In what is proving to be a very disturbing—if illuminating and necessary—trend, a new video has been released documenting an instance of police brutality against a black man. Via Brooklyn Paper, the family of 17-year-old Marcel Hamer is claiming that a “police officer knocked out [the] Clinton Hill teen with one blow after stopping him for smoking a cigarette, hitting him so hard he now has neurological problems.”
The incident took place on June 4, when a plainclothes police office stopped Hamer, believing the teen was smoking marijuana; lawyers for Hamer claim, “he was walking home from school down Gates Avenue with friends near Waverly Avenue around 3:30 pm on June 4, when the plainclothes cop jumped out of a car and accused him of smoking marijuana.” The video below shows Hamer already lying in the street as the police officer—who is soon aided by another plainclothes officer—struggles to handcuff Hamer, who repeatedly says, “It was just a cigarette, sir.”
Hamer’s friends stand nearby, saying things like, “You knocked him out!” and “You going to jail on that one.”
The police officer can also be heard responding to Hamer’s friends, “Do you want to get fucked up?”
Hamer’s family says that the teen now suffers “from headaches, dizziness, and memory loss since the incident,” and his mother tells Brooklyn Paper: “He is always complaining of headaches and he cannot remember things. He used to be pretty sharp, and now I am helping him.”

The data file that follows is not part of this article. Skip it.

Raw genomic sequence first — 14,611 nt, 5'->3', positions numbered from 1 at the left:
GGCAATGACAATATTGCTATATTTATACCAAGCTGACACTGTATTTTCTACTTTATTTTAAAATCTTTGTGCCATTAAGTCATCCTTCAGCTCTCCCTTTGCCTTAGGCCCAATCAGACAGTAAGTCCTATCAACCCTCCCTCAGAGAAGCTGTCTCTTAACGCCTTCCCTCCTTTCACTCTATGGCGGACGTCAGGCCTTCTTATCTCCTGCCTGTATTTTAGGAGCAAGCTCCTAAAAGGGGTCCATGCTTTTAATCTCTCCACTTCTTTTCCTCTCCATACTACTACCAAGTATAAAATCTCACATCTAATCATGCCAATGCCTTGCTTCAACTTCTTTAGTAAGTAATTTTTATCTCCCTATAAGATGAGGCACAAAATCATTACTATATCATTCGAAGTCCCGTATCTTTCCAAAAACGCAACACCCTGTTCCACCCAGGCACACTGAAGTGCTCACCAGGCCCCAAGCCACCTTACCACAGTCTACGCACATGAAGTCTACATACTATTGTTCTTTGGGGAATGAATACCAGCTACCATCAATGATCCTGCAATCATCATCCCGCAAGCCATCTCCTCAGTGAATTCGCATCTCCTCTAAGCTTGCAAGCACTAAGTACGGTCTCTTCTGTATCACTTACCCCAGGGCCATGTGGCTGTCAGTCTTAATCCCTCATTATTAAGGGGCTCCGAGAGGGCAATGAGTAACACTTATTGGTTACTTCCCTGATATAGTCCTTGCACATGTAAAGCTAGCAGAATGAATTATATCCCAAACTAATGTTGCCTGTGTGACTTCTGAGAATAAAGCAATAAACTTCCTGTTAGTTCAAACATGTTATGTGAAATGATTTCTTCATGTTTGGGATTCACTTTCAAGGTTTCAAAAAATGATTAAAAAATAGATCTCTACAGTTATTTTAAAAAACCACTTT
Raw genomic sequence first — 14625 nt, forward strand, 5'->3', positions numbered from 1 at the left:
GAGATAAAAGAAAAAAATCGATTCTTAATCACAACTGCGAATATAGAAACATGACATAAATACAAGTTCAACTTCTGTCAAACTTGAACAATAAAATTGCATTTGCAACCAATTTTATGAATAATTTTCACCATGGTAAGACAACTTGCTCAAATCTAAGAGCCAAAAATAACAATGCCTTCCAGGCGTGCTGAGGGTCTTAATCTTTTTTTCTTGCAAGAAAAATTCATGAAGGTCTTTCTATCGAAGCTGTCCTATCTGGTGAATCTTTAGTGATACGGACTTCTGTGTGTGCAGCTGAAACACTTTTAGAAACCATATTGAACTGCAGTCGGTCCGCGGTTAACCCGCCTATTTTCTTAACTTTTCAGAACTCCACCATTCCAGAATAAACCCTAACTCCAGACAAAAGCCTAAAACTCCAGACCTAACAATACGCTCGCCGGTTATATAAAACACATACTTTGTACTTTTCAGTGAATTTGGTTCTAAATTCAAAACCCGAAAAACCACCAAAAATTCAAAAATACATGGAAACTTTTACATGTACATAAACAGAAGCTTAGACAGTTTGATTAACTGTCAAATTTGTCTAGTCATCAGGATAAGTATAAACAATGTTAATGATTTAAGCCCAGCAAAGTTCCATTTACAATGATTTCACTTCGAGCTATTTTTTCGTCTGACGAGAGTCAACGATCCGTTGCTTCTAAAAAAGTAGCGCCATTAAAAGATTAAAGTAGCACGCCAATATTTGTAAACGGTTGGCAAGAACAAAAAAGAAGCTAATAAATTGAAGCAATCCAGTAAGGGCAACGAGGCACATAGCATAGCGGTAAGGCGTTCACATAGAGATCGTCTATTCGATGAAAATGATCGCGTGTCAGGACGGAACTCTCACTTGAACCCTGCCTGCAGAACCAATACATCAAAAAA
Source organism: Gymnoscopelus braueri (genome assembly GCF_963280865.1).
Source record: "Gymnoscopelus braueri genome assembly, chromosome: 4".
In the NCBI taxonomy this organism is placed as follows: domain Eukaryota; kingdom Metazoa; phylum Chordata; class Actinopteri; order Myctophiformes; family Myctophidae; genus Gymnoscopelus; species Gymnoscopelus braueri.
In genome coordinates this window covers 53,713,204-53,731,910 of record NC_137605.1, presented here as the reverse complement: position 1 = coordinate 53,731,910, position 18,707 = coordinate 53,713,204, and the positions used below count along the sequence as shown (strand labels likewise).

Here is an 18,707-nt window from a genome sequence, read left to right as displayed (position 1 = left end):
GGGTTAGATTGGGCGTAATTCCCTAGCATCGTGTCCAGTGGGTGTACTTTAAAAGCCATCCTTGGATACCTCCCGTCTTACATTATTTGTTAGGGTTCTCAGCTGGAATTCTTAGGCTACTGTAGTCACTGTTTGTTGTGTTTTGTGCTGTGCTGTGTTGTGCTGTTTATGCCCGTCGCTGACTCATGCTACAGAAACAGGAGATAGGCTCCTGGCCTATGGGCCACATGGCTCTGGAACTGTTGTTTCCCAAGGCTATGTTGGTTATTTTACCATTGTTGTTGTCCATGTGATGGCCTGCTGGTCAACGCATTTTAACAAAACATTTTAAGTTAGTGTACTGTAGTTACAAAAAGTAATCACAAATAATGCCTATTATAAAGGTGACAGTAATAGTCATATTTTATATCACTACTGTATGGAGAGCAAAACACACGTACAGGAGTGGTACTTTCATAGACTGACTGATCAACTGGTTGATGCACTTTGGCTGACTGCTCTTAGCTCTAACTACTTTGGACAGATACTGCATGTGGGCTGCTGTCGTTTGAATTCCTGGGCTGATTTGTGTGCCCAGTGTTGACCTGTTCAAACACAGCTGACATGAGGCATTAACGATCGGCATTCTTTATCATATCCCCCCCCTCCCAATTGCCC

The NYPD is not releasing the name of the officers seen on the video, but has admitted that the incident is under investigation by the department’s Internal Affairs Bureau.
This is one of many videos of police brutality released in the last few months; it was only yesterday that we saw footage of a young man being pistol-whipped by police in Bed-Stuy. Lest we fall into the cynical attitude of “another day, another police brutality video,” it is vital to remember that these videos only represent the beginning of what these victims and their families will face. Beyond just the physical maladies inflicted by these police officers, the psychological toll of knowing that they might be assaulted for walking down the street smoking a cigarette is something that is not so easy to recover from. It is essential that videos like this keep coming to light, for too long incidents like this have been covered up by the police department, who has been able to rely on the fact that people like Hamer and his friends would make for unreliable witnesses. Maybe now, with the threat of videos like this becoming public, police will be less inclined to act this way toward huge portions of this city’s population. So, film the police; and maybe one day there’ll be less of a need to do so.
Follow Kristin Iversen on twitter @kmiversen